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      Nurturing people in the image of God since 1868.                                                                          POB 397/520 Dry Creek Rd./Smithville, TN



Someone observed, "Know the truth and it will make you free. Speak the truth and you may get a punch in the nose." The less than impressive truth about human beings is that we often do not want to hear the truth and we make it hard on those who insist on telling us the truth. Jesus noted this troubling tendency in human nature in the parable of the vineyard owner in Mark 12:1-8. Likening God to an  absentee vineyard owner who leased out his vineyard to middle men, Jesus notes the violent way Israel's religious leaders had historically reacted to messengers from God. This treatment including "beating, stoning, wounding them in the head, and shameful treatment" (12:3-4). Finally, when Jesus came (the "beloved son" in the parable), "they took him and killed him and cast him out of the vineyard" (12:6-8).

The Bible notes a number of different ways people react to and treat the truth. Jeremiah was thrown into a dungeon after King Zedekiah and his princes didn't like the prophet's inspired advice (Jeremiah 38:6). In Acts 14:19, those who opposed the gospel at Lystra "stoned the apostle Paul, dragged him out of the city, supposing him to be dead." Earlier, at Antioch in Pisidia, Gentiles who heard the gospel "begged that these words might be preached to them the next Sabbath .... and the next Sabbath almost the whole city came together to hear the word or God" (Acts 13:42, 44). But not everybody treats the truth the same. In the passage just mentioned, in the same city, reacting to the same apostle and the same message, Acts 13:45 says "the Jews were filled with envy; and contradicting and blaspheming, they opposed the things spoken by Paul." Gospel preachers may have people who oppose what they preach, even when what they preach is the gospel truth. In Psalm 119:97 an inspired writer said, "Oh, how I love Your law! It is my meditation all the day." Yet in 2 Timothy 3:8 we read of some who "resist the truth: men of corrupt minds, disapproved concerning the faith." Later in 2 Timothy 4:15 Paul warns his young preaching friend Timothy to beware a man named Alexander, "for he has greatly resisted our words." When the rich young ruler was challenged by Jesus to trade in his earthly riches for heavenly treasures, "he was sad at this word, and went away sorrowful, for he had great possessions." Mad, sad, or glad that just about sums up the range of reactions the truth received in Bible times. The truth of God is always loved by some and loathed by others. The important thing to remember is that my reaction to the truth is not a judgement on it but a judgement on me. How do you treat God's truth?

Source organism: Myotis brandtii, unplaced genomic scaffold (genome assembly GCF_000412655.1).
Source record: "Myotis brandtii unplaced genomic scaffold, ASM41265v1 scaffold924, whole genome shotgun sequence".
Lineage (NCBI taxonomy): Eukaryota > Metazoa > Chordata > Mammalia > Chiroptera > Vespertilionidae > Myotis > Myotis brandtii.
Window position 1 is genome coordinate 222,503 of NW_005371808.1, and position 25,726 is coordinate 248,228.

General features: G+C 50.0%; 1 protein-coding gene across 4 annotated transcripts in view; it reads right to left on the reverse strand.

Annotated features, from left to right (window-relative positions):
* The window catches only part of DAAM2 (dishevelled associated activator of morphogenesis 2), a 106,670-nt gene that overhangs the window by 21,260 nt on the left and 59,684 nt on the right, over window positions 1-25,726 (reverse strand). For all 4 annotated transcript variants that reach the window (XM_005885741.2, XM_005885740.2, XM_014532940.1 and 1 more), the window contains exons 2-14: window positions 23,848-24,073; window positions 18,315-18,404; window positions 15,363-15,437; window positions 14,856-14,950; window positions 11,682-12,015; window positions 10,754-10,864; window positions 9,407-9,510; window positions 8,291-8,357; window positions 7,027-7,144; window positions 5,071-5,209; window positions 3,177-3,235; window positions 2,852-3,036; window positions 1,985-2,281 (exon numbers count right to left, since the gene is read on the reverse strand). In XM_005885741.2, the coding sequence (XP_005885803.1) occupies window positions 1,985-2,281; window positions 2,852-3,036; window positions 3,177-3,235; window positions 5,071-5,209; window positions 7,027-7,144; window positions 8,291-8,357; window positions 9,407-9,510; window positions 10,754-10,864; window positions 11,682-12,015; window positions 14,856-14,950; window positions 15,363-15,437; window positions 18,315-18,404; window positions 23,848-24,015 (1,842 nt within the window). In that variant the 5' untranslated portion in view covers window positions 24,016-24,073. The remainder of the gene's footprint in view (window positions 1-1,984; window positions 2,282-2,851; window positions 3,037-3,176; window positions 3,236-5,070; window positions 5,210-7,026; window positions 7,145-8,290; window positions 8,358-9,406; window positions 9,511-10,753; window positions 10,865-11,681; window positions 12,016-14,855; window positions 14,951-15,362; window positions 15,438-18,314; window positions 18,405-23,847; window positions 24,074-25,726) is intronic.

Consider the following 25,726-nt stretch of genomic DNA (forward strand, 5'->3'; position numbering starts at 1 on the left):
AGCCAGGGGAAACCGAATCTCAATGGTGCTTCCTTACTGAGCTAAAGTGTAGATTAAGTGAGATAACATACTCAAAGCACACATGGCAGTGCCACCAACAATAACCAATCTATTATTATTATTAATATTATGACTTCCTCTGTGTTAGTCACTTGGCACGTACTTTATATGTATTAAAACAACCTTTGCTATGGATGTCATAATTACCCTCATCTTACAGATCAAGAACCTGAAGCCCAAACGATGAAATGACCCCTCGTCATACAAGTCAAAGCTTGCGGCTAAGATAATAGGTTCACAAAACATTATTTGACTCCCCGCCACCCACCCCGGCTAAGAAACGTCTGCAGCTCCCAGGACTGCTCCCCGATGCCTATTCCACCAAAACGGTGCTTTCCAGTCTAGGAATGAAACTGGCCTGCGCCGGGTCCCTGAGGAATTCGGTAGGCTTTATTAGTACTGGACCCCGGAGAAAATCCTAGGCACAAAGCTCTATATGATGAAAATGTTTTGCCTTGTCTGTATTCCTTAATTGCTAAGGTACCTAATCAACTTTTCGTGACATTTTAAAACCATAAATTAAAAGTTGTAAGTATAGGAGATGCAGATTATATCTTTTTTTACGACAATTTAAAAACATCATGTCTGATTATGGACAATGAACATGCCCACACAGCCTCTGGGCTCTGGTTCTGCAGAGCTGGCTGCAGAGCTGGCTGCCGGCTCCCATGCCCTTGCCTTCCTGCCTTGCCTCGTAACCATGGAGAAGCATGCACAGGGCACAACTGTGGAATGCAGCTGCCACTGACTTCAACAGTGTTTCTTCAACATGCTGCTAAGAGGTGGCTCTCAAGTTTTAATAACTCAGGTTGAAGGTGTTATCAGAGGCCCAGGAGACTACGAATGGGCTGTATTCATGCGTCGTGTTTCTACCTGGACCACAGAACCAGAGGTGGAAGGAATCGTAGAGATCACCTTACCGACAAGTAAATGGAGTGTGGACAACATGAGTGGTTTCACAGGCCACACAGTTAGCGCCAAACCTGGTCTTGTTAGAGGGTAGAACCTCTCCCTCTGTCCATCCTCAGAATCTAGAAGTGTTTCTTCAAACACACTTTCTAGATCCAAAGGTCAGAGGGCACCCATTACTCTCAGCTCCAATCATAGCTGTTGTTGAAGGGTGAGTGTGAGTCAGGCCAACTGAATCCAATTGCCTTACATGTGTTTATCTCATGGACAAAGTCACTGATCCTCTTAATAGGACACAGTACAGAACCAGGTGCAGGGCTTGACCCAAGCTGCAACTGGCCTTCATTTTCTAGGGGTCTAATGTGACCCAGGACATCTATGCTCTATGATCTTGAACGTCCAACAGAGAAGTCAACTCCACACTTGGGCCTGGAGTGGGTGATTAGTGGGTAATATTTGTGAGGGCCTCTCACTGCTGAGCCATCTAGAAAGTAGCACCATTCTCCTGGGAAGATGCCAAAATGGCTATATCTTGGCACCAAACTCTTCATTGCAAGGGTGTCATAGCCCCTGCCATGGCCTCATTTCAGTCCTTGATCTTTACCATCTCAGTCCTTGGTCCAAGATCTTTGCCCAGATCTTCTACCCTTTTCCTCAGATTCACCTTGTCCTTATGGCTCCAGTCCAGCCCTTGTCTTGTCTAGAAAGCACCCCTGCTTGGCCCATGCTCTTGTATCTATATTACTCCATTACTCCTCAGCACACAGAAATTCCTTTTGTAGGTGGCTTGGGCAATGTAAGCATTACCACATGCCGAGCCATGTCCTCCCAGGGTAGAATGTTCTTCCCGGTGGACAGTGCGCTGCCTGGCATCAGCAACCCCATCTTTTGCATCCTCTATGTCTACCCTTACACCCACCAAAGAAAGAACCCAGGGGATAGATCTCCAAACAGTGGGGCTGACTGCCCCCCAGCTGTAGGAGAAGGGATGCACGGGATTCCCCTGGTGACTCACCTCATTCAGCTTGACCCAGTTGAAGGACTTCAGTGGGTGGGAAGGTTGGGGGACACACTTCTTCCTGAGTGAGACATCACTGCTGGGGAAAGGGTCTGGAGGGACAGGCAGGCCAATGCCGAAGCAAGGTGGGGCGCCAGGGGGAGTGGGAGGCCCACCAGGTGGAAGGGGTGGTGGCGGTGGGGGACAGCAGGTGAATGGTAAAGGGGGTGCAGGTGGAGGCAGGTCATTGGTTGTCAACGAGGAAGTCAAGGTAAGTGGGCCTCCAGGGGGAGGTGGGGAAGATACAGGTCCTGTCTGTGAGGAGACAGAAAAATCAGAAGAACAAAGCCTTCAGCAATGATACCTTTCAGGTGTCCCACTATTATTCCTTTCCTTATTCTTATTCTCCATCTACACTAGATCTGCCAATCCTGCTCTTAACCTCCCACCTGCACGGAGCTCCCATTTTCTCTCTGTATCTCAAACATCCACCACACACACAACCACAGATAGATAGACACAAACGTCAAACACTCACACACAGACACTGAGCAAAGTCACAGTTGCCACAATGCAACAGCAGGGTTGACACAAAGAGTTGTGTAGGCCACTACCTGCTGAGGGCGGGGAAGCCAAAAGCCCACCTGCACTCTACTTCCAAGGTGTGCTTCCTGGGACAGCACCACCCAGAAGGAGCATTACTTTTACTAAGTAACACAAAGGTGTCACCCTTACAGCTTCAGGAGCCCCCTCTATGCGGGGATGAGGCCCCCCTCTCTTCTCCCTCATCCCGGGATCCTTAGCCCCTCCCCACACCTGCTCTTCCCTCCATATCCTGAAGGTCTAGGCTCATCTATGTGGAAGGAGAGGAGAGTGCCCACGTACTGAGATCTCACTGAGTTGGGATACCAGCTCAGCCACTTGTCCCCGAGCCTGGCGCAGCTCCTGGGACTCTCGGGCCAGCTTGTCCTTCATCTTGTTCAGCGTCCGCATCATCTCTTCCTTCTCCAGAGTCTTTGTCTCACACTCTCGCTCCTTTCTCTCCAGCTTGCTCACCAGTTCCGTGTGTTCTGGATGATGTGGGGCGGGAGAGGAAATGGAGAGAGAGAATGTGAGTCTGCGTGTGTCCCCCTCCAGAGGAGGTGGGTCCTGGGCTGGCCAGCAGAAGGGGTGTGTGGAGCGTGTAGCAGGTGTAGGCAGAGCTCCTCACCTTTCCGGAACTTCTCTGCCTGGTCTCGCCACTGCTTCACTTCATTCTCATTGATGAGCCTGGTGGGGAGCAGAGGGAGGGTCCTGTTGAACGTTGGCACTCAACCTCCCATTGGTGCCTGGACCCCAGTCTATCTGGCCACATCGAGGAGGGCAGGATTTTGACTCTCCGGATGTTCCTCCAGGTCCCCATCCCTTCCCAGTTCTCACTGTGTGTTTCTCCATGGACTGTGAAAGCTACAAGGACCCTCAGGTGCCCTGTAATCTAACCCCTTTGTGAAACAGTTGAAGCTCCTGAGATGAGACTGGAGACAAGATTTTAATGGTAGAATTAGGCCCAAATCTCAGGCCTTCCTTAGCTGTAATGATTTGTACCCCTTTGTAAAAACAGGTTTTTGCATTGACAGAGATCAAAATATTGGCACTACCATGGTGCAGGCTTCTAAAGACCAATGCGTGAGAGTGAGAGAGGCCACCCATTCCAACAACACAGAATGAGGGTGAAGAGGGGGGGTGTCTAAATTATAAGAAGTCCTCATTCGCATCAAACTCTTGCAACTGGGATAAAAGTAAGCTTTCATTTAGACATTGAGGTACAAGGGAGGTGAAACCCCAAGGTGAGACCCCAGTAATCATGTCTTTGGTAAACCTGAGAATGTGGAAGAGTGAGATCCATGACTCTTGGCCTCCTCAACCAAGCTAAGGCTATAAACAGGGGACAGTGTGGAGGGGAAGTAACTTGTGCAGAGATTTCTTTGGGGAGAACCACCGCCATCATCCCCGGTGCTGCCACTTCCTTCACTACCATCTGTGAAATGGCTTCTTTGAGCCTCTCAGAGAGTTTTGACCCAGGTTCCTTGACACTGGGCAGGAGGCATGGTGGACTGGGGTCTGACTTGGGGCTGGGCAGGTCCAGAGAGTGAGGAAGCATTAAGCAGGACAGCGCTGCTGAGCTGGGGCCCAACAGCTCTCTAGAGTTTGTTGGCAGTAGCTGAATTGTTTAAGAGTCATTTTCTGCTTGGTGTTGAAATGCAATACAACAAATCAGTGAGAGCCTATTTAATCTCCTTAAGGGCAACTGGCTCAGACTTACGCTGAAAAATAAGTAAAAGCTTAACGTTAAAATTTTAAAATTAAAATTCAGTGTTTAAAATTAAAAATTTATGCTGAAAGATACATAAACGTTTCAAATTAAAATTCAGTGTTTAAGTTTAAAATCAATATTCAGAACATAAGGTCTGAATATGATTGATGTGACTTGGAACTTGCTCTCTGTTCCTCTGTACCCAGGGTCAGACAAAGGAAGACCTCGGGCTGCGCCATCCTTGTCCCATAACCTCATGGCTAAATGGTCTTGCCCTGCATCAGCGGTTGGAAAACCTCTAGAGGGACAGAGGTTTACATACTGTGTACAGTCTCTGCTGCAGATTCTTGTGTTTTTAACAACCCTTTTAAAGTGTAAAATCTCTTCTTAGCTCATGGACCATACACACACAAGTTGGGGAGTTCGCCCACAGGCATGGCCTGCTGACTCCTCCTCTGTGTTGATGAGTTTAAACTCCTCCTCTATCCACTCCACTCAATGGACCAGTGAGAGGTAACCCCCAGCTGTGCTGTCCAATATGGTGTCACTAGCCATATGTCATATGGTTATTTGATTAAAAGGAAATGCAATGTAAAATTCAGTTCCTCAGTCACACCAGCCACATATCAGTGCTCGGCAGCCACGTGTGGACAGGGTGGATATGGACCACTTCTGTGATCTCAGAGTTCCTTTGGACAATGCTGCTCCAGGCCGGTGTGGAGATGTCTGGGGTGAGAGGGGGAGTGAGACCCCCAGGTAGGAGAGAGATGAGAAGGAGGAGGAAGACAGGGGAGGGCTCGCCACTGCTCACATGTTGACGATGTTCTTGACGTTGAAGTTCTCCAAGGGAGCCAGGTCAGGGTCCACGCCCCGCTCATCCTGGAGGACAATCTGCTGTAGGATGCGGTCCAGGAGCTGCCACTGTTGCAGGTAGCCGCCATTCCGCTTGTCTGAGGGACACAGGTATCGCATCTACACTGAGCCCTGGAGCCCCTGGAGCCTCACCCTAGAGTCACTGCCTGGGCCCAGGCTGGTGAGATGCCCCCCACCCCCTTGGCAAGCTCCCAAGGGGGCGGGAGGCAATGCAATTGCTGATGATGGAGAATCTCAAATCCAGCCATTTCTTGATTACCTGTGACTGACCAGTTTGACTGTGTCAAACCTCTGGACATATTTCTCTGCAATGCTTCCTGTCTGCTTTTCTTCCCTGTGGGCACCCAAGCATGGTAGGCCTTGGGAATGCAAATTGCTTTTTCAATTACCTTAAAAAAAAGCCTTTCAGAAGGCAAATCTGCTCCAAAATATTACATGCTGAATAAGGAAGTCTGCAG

Dan Gulley
Smithville church of Christ